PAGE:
- Vaccination rules. On August 23, the Food and Drug Administration fully approved Pfizer-BioNTech’s coronavirus vaccine for people aged 16 and over, paving the way for increased mandates in both the public and private sectors. Private companies are increasingly demanding vaccines for employees. Such mandates are legally permissible and have been confirmed in legal challenges.
- Mask rules. The Centers for Disease Control and Prevention in July recommended that all Americans, regardless of vaccination status, wear masks in public places indoors in areas with outbreaks, a reversal of the guidelines offered in May. See where the CDC guidelines would apply and where states have implemented their own mask guidelines. The battle over masks is controversial in some states, with some local leaders defying state bans.
- College and Universities. More than 400 colleges and universities require a vaccination against Covid-19. Almost all of them are in states that voted for President Biden.
- schools. Both California and New York City have introduced vaccine mandates for educational staff. A survey published in August found that many American parents of school-age children are against mandatory vaccines for students but are more likely to support masking requirements for students, teachers, and staff who are not vaccinated.
- Hospitals and medical centers. Many hospitals and large health systems require their employees to receive a Covid-19 vaccine, due to rising case numbers due to the Delta variant and persistently low vaccination rates in their communities, even within their workforce.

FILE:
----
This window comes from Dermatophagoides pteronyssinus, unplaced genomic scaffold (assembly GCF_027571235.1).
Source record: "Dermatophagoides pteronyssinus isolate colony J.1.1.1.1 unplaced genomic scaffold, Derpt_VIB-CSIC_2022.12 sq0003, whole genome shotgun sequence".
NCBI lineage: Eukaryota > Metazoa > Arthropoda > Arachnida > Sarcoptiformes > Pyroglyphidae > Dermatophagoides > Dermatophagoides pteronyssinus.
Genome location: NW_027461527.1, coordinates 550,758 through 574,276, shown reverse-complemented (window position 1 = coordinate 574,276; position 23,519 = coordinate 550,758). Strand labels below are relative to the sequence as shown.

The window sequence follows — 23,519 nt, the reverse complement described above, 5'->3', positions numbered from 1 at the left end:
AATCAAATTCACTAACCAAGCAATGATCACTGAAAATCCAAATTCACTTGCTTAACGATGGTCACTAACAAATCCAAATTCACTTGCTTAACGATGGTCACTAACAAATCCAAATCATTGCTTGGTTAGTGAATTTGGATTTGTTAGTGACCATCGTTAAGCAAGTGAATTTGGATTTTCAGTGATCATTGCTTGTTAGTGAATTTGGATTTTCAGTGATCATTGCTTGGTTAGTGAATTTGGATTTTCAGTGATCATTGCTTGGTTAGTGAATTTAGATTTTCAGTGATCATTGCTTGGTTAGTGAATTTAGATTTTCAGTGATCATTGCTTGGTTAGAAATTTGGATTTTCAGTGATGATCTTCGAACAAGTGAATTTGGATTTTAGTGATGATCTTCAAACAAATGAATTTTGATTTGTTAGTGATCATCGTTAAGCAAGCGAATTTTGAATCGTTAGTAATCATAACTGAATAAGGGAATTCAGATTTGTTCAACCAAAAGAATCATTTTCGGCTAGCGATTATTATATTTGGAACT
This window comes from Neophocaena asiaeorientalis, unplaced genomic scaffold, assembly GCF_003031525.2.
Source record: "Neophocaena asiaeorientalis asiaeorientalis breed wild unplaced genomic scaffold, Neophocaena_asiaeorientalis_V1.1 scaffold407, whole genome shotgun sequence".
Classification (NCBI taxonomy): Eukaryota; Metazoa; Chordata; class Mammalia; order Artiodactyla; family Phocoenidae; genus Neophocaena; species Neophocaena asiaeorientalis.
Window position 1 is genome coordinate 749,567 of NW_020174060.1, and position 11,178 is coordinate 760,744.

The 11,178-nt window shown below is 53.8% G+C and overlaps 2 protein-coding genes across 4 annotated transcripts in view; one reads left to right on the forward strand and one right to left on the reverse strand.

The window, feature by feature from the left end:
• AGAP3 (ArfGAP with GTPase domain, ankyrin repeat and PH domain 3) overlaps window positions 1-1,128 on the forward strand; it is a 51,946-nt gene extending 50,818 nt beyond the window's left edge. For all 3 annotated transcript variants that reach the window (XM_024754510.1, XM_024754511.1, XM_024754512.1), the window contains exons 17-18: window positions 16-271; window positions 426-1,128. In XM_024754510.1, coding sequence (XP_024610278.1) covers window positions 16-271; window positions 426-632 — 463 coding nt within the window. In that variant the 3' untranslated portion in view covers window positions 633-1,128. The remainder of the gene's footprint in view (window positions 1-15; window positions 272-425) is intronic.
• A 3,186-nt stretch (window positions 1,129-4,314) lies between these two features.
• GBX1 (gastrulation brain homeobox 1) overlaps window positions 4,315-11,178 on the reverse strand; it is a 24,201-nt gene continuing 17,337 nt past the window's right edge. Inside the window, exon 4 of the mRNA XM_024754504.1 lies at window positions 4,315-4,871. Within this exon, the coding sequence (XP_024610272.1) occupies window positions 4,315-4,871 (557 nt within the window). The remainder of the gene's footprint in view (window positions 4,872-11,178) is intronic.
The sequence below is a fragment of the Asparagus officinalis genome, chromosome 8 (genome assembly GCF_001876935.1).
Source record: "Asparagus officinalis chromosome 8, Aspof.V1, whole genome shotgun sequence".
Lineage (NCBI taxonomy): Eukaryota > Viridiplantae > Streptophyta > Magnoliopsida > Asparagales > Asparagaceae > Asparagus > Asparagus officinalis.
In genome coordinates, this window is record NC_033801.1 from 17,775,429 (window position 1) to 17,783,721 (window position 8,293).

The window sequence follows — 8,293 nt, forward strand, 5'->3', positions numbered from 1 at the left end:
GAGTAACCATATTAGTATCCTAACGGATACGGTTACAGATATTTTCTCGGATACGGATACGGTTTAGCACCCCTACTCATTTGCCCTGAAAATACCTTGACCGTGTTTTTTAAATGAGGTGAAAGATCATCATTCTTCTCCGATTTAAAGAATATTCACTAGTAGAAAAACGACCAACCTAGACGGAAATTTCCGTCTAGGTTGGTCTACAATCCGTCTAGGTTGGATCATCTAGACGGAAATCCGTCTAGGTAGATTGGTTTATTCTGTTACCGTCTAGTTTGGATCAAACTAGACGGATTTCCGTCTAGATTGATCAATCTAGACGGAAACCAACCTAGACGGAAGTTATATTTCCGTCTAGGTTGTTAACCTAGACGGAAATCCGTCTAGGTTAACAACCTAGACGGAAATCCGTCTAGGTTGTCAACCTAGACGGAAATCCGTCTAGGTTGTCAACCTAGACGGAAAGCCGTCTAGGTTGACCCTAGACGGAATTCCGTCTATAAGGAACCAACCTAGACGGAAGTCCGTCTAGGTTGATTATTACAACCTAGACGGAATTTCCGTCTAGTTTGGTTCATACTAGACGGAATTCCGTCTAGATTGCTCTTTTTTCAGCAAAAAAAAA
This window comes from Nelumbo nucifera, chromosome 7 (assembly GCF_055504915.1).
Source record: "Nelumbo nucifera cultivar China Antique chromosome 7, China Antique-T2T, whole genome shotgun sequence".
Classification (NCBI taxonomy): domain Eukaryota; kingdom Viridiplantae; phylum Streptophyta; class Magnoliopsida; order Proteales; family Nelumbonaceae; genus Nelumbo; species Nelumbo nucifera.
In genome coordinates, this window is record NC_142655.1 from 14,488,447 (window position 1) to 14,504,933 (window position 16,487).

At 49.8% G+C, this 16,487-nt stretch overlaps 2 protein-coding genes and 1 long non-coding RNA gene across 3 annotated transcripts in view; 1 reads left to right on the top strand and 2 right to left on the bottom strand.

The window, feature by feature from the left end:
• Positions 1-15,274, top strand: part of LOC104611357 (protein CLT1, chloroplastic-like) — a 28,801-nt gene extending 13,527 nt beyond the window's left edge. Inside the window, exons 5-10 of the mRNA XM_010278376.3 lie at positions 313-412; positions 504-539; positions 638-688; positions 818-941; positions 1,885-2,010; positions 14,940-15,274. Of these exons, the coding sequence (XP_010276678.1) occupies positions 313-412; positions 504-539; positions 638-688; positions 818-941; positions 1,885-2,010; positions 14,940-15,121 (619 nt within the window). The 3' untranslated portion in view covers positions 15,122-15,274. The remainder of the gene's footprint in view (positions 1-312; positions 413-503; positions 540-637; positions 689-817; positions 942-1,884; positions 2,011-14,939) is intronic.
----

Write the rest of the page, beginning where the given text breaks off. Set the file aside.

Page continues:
- New York City. Proof of vaccination is required by workers and customers for indoor dining, gyms, performances, and other indoor situations, though enforcement doesn’t begin until September 13th. Teachers and other educational workers in the city’s vast school system are required to have at least one vaccine dose by September 27, with no weekly testing option. Municipal hospital staff must also be vaccinated or have weekly tests. Similar rules apply to employees in New York State.
- At the federal level. The Pentagon announced that it would make coronavirus vaccinations compulsory for the country’s 1.3 million active soldiers “by mid-September at the latest. President Biden announced that all civil federal employees would need to be vaccinated against the coronavirus or undergo regular tests, social distancing, mask requirements and travel restrictions.
A CDC advisory committee is due to meet on Wednesday and Thursday to discuss booster injections before this vaccine policy-making agency makes recommendations on who should get them.
Critics of the government’s booster strategy as too far-reaching or premature said the advisory committee acted as a necessary check on Friday.
The meeting “put the FDA back in the driver’s seat,” said Dr. Luciana Borio, a former acting chief scientist at the agency. The panel of experts, she said, “should retain its scientific independence. She understands that the data presented has significant limitations and that the FDA must carefully review the data before making a decision. “
Apoorva Mandavilli and Sheryl Gay Stolberg contributed the reporting.